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David Blatner brings his knowledge of and passion for InDesign to the latest release of this state-of-the-art publishing program, showing how to harness its power and functionality. InDesign CS4 Beyond the Basics covers the process of publishing with an eye on the program's latest nuances: optimizing page layouts, automating InDesign with Data Merge and XML, exploring interactive documents (including making movies), and exporting publications to a variety of formats. Exercise files accompany the course.
I have opened ChocolateSheet5 from the Exercise Files, and this is a clean document, not the template we were working on in earlier movies. You can see that in the Tags panel, we don't have any tags in here, there is no tags applied to objects in the document at all. So we have been given the task of exporting this content as XML. Now, I do want to be clear that in general I recommend having InDesign be a container for receiving XML rather than a source of exporting XML. It's cleaner to start with your XML outside of InDesign and then drop it into an InDesign template as we saw in the last few movies, but if you do need to get your content out of a document here is what you can do.
The first thing we need is tags. I could make them one at a time, as we saw in an earlier movie, but I am just going to import them using Load Tags. I am going to just select this XML file that I have inside of the Exercise Files that has all of the tags in it. Now I am going to tag these objects in my document, just like I did in earlier movies. I will select this head at the top and I will click on Header. I will select the story here and click on story. I will click the subhead here, and I believe this is called caption. There we go. That's supposed to get the caption tag. Now let's get those images: Number 1 and Number 2.
Let's view the structure in the Structure Pane by pressing Cmd+Opt+1 or Ctrl+Alt+1 on Windows, and I will twirl down this little triangle here to see the structure here. Now, I do remember that in the XML file I want, in the structure that I want, I want to put the caption between the two images; I just remembered that, so I better just drag that down to put it in the right order. Now, inside this story, this text frame or this text thread that I tagged with the story tag, we have multiple paragraphs. In fact, if I zoom in here with Cmd+2 or Ctrl+2 on Windows, we can see that not only do we have multiple paragraph styles, we also have character styles in here as well. But all I did was apply the story tag to the whole thing.
Well, in order to tag the paragraph and the character styles in here properly I need to map those character styles and paragraph styles to proper tags in the XML. The way I am going to do that is to go to the Tags panel flyout menu, and choose Map Styles to Tags. That's different than what we saw before, before we mapped tags to styles, now we are mapping styles to tags. Now, in this case I am only going to be mapping the tags for these paragraph and the character styles, and I happen to know that that is the Body Paragraphs style, and I am going to map that to bodytext tag in the XML. Also, the Italic character style should map to emphasis.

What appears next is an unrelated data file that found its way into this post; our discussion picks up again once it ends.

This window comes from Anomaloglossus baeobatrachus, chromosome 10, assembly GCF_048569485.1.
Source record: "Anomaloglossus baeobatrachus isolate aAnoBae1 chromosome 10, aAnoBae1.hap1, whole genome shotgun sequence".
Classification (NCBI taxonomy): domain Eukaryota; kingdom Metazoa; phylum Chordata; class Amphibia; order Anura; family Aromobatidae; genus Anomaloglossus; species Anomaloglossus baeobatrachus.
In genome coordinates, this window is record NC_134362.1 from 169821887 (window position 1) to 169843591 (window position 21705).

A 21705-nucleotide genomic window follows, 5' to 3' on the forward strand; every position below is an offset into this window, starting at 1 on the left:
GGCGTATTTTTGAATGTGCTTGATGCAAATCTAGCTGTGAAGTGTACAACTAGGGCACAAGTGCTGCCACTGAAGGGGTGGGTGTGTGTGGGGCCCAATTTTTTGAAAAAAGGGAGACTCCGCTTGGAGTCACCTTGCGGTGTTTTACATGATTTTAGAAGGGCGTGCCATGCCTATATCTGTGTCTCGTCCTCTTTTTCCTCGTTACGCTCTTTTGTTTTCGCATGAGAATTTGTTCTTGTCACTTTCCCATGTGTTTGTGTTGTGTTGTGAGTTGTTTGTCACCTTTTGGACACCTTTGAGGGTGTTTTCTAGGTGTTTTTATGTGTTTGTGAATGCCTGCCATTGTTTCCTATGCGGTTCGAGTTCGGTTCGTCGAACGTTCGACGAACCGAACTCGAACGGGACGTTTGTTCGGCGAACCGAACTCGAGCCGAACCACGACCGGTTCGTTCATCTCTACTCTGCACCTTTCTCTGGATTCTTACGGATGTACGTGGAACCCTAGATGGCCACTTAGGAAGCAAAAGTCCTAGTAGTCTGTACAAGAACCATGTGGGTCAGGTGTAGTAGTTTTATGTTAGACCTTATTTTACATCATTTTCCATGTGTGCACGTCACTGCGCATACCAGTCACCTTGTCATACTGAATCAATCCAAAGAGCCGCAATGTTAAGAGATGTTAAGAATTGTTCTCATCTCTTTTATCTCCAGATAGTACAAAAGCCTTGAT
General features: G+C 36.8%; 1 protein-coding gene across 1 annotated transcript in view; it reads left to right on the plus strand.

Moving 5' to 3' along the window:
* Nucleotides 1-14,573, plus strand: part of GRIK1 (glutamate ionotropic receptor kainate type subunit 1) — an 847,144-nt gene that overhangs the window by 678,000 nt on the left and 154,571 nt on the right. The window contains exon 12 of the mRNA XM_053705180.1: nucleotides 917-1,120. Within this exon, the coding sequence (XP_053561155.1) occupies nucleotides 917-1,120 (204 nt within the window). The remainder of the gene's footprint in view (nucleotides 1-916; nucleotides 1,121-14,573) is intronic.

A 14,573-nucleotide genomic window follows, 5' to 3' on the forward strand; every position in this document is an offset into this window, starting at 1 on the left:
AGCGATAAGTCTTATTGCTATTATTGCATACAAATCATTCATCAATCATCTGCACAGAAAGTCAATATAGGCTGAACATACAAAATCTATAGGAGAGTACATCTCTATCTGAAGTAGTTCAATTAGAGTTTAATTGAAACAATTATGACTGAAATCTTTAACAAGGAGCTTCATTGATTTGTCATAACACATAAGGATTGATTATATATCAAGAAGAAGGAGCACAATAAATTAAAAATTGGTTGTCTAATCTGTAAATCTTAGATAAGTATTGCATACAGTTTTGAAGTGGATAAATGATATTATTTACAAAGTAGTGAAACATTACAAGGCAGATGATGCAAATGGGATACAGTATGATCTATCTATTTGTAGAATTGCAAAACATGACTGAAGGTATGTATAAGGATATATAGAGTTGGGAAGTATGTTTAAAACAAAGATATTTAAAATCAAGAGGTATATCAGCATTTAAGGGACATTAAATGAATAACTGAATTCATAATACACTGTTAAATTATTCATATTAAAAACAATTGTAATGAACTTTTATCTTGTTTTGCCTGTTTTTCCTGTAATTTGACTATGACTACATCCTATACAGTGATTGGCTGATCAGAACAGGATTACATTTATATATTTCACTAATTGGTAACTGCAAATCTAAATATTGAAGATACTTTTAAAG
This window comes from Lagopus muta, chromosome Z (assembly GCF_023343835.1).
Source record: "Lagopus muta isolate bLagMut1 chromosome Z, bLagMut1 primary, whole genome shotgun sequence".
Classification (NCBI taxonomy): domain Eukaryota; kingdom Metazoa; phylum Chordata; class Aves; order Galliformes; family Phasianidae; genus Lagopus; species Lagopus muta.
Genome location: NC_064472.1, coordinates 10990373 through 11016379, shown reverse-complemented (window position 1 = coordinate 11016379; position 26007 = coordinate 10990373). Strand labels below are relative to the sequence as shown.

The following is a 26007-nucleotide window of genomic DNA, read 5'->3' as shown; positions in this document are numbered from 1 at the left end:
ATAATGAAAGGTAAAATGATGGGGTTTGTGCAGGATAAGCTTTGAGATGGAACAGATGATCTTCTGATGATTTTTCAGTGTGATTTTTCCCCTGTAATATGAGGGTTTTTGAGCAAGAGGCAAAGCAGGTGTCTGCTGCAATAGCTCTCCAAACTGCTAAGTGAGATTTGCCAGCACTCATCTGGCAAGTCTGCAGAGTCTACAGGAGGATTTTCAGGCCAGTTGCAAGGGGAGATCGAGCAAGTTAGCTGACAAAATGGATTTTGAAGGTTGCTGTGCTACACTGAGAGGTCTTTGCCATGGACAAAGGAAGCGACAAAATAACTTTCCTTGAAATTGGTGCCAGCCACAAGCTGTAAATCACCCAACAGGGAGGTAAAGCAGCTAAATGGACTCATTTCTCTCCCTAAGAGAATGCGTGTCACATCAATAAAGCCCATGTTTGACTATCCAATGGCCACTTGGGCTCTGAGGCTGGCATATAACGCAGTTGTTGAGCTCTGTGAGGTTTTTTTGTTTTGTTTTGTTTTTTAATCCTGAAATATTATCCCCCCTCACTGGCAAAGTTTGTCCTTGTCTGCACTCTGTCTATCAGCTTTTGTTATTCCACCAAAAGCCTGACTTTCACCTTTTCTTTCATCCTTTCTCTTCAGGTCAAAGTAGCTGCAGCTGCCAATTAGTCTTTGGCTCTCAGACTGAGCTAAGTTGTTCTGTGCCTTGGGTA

When I click OK, you can see -- well, it's a little hard to see, but there's little yellow tags around the italic text here, and that yellow is the emphasis tag has been applied. Over in the Structure panel I can see that I have some extra twirly triangles here, and if I click on those, I can see all of the different paragraphs that had been affected here. They have all been tagged and if I look inside this bodytext paragraph, there is the emphasis tag. Another way to see the structure of this story is to look at it in Story Editor. So while this is selected on the Document Page, I am going to go to Edit and choose Edit in Story Editor. Story Editor is a wonderful way to look at tagged text, because it's much easier to see things like, that's emphasis text, than it is to look for these little tiny brackets on the page here.
We can also apply tags here. For example, I will just select these four words here and click on the emphasis tag, and you can see that it shows up here, and it shows up as tagged down here. What's more, if we look at our Structure Pane, we see that we have one more emphasis tag in the structure as well. Okay, now that we have everything tagged, let's go ahead and export the XML. I am going to export the entire document here as XML by choosing Export XML from the Structure panel menu. Another way to do this would be to choose Export from the File menu and just do the normal export dialog box route; both do exactly the same thing.